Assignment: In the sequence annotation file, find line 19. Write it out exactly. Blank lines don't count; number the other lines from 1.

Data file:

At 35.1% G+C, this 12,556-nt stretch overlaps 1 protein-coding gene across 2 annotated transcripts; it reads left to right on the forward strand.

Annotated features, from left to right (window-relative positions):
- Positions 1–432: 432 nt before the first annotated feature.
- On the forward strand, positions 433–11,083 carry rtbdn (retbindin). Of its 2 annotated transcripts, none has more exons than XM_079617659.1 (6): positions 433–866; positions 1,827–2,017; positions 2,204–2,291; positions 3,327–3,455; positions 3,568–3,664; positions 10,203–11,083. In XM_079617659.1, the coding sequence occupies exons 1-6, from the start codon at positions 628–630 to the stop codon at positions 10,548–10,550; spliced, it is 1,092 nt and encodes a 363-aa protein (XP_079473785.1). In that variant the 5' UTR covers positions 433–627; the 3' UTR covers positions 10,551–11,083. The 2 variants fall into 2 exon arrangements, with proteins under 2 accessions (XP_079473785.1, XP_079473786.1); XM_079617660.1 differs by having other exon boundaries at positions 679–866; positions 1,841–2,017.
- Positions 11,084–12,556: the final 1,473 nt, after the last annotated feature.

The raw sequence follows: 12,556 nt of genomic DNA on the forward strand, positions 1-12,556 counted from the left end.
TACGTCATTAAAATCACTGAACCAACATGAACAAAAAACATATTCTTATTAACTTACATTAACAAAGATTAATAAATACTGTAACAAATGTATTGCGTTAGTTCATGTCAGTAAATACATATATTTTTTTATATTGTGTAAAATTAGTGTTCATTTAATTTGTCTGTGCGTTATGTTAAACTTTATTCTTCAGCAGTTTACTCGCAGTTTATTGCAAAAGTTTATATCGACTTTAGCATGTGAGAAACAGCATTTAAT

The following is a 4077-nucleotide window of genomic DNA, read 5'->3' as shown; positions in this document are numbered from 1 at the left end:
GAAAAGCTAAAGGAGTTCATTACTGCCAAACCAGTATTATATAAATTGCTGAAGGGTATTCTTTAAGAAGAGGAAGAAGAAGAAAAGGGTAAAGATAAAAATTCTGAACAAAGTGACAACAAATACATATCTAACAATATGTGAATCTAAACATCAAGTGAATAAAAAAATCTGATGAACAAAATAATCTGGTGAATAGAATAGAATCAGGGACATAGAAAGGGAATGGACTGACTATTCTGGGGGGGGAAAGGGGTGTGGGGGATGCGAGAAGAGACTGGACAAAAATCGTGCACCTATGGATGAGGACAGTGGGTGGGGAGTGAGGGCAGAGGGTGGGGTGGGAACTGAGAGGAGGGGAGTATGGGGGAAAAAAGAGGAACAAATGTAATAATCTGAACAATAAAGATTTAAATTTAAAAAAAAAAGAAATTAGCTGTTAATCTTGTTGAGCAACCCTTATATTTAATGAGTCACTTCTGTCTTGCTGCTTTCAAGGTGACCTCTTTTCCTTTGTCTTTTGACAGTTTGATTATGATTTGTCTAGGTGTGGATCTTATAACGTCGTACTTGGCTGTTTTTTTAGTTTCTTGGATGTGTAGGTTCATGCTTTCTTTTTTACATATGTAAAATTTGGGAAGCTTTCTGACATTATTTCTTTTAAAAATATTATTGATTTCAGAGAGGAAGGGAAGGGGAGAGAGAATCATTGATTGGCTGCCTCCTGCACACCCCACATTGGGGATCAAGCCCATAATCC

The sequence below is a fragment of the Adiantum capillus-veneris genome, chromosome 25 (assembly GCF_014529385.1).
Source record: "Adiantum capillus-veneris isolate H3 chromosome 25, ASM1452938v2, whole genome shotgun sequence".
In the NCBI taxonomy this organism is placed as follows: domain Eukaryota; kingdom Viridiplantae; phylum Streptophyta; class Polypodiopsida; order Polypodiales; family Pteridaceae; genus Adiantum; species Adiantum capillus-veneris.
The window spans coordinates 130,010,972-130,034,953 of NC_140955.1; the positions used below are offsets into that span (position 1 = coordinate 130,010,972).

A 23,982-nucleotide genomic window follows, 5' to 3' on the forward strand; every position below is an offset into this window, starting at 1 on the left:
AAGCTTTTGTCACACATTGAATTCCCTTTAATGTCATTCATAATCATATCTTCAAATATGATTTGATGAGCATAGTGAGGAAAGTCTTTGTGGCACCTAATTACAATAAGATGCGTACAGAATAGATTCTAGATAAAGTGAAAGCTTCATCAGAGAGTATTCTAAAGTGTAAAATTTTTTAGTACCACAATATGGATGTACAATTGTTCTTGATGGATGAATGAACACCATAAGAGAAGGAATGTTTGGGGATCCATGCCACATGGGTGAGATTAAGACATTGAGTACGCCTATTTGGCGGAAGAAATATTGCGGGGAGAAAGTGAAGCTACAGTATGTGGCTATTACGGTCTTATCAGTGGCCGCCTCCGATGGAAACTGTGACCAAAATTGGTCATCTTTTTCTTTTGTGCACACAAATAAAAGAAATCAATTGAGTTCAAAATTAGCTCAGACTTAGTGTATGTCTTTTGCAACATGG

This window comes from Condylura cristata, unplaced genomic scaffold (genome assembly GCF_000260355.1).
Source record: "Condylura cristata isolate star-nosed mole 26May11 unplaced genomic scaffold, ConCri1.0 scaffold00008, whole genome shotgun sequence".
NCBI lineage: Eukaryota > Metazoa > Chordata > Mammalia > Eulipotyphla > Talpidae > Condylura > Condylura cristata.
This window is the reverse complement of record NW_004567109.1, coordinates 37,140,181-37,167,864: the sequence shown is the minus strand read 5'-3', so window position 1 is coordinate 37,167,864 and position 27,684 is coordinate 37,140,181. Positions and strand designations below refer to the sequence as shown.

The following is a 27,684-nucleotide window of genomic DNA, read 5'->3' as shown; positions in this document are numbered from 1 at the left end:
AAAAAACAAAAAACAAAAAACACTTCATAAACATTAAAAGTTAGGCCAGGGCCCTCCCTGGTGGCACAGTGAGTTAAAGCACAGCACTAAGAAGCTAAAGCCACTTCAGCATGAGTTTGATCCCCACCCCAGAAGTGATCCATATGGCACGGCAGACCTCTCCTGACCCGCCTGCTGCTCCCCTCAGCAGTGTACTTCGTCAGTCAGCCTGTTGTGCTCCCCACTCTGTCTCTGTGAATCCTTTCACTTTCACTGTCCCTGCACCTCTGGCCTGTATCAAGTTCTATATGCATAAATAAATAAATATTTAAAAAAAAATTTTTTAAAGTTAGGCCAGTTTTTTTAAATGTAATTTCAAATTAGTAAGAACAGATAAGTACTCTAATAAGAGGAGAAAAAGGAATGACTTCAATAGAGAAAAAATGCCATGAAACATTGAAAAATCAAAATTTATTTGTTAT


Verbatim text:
This window is the reverse complement of record NW_004567109.1, coordinates 37,140,181-37,167,864: the sequence shown is the minus strand read 5'-3', so window position 1 is coordinate 37,167,864 and position 27,684 is coordinate 37,140,181. Positions and strand designations below refer to the sequence as shown.